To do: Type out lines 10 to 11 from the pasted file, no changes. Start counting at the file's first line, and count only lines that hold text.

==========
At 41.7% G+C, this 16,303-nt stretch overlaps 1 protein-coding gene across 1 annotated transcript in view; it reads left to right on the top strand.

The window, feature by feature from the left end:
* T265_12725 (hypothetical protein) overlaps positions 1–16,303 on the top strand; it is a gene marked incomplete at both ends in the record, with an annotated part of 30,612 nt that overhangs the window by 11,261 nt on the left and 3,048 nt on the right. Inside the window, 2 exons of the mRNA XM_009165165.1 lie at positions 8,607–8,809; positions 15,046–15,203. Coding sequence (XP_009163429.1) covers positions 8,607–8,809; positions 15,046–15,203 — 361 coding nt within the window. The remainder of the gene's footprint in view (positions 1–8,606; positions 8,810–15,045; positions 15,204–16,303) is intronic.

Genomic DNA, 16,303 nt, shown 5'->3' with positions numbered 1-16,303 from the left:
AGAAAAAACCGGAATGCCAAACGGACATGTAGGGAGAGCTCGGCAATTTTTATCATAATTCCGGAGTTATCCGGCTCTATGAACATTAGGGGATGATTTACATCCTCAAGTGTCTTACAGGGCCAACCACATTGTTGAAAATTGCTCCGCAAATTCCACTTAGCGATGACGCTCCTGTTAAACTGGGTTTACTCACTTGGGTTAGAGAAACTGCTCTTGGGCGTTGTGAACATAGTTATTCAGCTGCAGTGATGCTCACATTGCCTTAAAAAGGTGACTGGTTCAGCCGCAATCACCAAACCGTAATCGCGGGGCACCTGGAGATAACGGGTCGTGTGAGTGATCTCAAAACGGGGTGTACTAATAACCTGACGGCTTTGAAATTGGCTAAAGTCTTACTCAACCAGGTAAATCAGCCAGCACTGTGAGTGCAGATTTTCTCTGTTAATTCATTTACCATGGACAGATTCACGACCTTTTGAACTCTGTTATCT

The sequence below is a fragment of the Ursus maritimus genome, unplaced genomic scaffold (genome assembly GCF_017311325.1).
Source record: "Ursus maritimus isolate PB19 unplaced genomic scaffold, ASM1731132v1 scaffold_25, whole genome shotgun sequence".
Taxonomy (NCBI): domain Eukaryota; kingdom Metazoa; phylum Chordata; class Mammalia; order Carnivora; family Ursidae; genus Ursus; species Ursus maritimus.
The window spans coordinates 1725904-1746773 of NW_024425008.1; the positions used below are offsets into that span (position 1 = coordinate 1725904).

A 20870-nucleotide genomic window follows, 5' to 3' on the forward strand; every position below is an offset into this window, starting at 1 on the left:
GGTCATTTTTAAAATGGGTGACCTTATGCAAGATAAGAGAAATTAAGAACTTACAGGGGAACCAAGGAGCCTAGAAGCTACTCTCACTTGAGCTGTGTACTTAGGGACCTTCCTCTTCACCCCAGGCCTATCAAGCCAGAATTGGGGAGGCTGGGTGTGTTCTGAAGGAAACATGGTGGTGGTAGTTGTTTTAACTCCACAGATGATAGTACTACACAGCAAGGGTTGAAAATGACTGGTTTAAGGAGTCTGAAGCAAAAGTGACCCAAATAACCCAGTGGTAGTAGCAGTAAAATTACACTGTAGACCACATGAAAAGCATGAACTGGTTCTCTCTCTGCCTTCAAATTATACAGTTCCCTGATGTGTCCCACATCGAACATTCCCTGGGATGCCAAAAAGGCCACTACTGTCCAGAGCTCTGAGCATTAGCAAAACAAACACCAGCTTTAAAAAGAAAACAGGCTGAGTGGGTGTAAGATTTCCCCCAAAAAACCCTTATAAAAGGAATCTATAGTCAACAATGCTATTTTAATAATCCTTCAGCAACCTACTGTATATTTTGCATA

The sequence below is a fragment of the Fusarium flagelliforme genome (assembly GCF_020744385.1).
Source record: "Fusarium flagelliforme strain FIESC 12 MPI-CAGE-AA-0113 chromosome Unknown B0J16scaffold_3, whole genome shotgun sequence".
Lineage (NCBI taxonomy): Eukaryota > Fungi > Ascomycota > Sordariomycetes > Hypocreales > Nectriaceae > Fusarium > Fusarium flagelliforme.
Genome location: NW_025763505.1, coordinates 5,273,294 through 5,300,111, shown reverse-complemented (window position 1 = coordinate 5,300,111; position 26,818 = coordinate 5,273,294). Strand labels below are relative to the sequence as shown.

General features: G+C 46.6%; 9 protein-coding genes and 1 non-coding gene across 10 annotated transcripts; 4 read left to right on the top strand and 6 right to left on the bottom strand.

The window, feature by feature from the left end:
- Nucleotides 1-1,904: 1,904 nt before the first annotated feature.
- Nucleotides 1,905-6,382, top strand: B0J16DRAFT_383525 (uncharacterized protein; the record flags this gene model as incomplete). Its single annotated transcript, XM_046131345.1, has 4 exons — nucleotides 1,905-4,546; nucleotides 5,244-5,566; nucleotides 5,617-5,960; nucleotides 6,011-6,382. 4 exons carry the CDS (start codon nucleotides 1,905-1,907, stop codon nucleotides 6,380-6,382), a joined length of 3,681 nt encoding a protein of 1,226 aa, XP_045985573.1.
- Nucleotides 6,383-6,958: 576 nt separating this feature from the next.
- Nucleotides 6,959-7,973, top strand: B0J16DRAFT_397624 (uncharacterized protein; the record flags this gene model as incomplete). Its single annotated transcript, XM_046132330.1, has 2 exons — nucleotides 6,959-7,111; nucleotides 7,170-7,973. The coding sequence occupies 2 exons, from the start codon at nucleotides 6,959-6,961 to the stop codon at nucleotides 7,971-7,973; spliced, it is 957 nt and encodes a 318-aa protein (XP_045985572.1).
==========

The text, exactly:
A 20870-nucleotide genomic window follows, 5' to 3' on the forward strand; every position below is an offset into this window, starting at 1 on the left:
GGTCATTTTTAAAATGGGTGACCTTATGCAAGATAAGAGAAATTAAGAACTTACAGGGGAACCAAGGAGCCTAGAAGCTACTCTCACTTGAGCTGTGTACTTAGGGACCTTCCTCTTCACCCCAGGCCTATCAAGCCAGAATTGGGGAGGCTGGGTGTGTTCTGAAGGAAACATGGTGGTGGTAGTTGTTTTAACTCCACAGATGATAGTACTACACAGCAAGGGTTGAAAATGACTGGTTTAAGGAGTCTGAAGCAAAAGTGACCCAAATAACCCAGTGGTAGTAGCAGTAAAATTACACTGTAGACCACATGAAAAGCATGAACTGGTTCTCTCTCTGCCTTCAAATTATACAGTTCCCTGATGTGTCCCACATCGAACATTCCCTGGGATGCCAAAAAGGCCACTACTGTCCAGAGCTCTGAGCATTAGCAAAACAAACACCAGCTTTAAAAAGAAAACAGGCTGAGTGGGTGTAAGATTTCCCCCAAAAAACCCTTATAAAAGGAATCTATAGTCAACAATGCTATTTTAATAATCCTTCAGCAACCTACTGTATATTTTGCATA